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 PITTSBURGH, Jan. 30 /PRNewswire/ -- The University of Pittsburgh

Medical Center has received a five-year grant totaling more than $2.5 million to study the effectiveness of interpersonal psychotherapy (IPT) for treating and preventing episodes of bipolar disorder, it was announced today.
 Bipolar disorder, also referred to as manic-depressive disorder, is characterized by recurrent episodes of both depression and mania (abnormally elevated moods with irritability and extreme hyperactivity). Approximately 50 percent of bipolar patients experience a recurrent episode of mania or depression within two to three years after their first episode.
 "The study will determine whether IPT adds to lithium drug therapy in treating and preventing recurrent episodes of bipolar disorder," said Ellen Frank, Ph.D., director of the Depression Prevention Program at Pitt. "Lithium, which has been the standard treatment for bipolar disorder, is much less effective than we would like. Used alone, the drug prevents new episodes in fewer than half of bipolar patients. Improving this record would be of major importance."
 Bipolar disorder can lead to considerable impairment in social and occupational functioning. Individuals in a manic episode experience at least three of the following characteristics: inflated self-esteem; decreased need for sleep; more talkative than usual; flight of ideas or racing thoughts; distractibility with rapid changes in speech or behavior; goal-directed activity involving excessive participation in school or work; and overindulgence in pleasure-seeking activities which have a high risk for painful consequences, such as sexual indiscretions and unrestrained buying sprees.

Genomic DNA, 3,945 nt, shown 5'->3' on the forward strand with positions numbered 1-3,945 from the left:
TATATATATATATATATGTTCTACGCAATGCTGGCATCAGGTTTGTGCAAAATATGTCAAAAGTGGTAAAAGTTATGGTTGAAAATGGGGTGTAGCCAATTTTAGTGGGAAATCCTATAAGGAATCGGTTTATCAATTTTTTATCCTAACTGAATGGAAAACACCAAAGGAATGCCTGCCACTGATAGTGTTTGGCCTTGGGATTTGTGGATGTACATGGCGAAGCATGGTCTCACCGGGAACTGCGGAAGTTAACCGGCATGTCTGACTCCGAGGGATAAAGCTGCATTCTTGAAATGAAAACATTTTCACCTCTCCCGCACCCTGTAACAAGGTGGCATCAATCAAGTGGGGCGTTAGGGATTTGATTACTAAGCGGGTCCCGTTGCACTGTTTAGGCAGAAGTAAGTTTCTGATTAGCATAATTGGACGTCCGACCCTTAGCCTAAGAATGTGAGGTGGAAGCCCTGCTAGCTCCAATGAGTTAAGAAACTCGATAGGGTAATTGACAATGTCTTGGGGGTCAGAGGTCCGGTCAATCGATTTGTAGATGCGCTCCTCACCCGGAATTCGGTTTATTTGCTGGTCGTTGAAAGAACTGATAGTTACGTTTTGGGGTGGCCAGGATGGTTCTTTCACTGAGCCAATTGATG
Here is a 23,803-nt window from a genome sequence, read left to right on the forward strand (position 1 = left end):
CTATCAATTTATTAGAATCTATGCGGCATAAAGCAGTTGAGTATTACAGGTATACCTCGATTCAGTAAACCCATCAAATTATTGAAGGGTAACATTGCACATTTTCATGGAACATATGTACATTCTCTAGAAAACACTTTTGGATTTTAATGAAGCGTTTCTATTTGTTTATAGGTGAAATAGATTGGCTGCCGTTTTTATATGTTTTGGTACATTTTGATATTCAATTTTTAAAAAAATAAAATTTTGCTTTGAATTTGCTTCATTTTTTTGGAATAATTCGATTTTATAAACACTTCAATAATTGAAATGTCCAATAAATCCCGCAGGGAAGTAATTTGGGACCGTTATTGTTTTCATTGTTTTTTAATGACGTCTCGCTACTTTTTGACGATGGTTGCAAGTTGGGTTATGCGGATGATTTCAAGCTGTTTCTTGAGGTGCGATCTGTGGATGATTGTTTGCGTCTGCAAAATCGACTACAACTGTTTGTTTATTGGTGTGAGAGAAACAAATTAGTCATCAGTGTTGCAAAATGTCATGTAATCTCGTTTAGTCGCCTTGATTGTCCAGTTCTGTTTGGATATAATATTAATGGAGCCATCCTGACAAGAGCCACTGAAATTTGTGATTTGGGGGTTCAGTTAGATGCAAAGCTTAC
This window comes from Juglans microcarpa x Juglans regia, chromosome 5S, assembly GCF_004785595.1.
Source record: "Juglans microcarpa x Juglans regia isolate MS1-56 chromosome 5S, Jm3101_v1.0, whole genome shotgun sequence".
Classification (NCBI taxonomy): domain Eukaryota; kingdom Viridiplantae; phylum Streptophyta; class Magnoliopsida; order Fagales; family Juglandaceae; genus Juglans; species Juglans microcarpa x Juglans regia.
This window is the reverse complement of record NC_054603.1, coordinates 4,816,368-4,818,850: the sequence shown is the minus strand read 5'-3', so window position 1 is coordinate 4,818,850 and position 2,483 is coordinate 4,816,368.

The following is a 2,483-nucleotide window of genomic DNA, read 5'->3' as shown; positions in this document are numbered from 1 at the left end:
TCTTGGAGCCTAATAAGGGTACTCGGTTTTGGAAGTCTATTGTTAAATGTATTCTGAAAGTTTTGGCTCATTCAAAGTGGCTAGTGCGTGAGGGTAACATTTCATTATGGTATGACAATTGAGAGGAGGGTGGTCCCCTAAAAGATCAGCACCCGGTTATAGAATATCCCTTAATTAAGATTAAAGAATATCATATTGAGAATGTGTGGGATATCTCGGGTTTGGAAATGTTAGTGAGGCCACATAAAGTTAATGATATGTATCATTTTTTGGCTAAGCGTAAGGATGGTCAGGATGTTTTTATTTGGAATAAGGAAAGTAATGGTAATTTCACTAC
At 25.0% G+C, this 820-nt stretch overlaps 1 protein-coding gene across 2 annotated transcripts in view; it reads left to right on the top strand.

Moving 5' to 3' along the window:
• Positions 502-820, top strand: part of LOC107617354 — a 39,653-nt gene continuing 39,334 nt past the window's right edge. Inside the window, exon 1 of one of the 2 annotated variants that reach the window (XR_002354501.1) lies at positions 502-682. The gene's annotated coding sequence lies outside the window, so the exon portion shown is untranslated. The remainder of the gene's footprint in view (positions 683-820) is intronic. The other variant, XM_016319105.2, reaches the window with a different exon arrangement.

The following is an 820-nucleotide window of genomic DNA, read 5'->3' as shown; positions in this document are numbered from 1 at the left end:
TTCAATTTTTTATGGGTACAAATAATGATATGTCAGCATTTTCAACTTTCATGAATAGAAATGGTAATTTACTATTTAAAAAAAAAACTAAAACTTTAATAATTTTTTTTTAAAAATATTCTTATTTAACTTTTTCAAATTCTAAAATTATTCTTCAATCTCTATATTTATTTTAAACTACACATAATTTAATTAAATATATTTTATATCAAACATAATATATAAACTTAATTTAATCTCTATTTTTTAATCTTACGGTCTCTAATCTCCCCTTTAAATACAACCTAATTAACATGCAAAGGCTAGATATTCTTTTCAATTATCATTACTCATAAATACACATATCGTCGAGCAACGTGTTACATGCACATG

In order to determine whether a combination of psychotherapy and drug treatment is more helpful than drug therapy alone, study participants will be randomly assigned to one of two groups. One group will undergo IPT specific to treating bipolar disorder, and the other will receive no IPT. Lithium will be given to all.
 "We are hopeful that our new approach to treatment, which emphasizes regularizing daily routines and managing interpersonal stresses more effectively, will add significantly to the preventative effects of lithium," said Frank.
 The study -- funded by the National Institute of Mental Health -- will involve 200 participants, ages 21 to 65, who have a history of mania and depression. In addition to receiving free therapy, individuals will be asked to complete several interviews regarding stressful life events and keep a record of daily activities. For more information, please call 412-624-1000.
 -0- 1/30/92
 /EDITORS: Interviews can be arranged by calling Kathia Kennedy or Gloria Kreps at 412-624-2607./
 /CONTACT: Kathia Kennedy or Gloria Kreps of Health Sciences News Bureau, 412-624-2607, or fax, 412-624-3184/ CO: University of Pittsburgh Medical Center ST: Pennsylvania IN: HEA SU:

CD -- PG003 -- 5058 01/30/92 08:01 EST
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Publication:PR Newswire
Date:Jan 30, 1992

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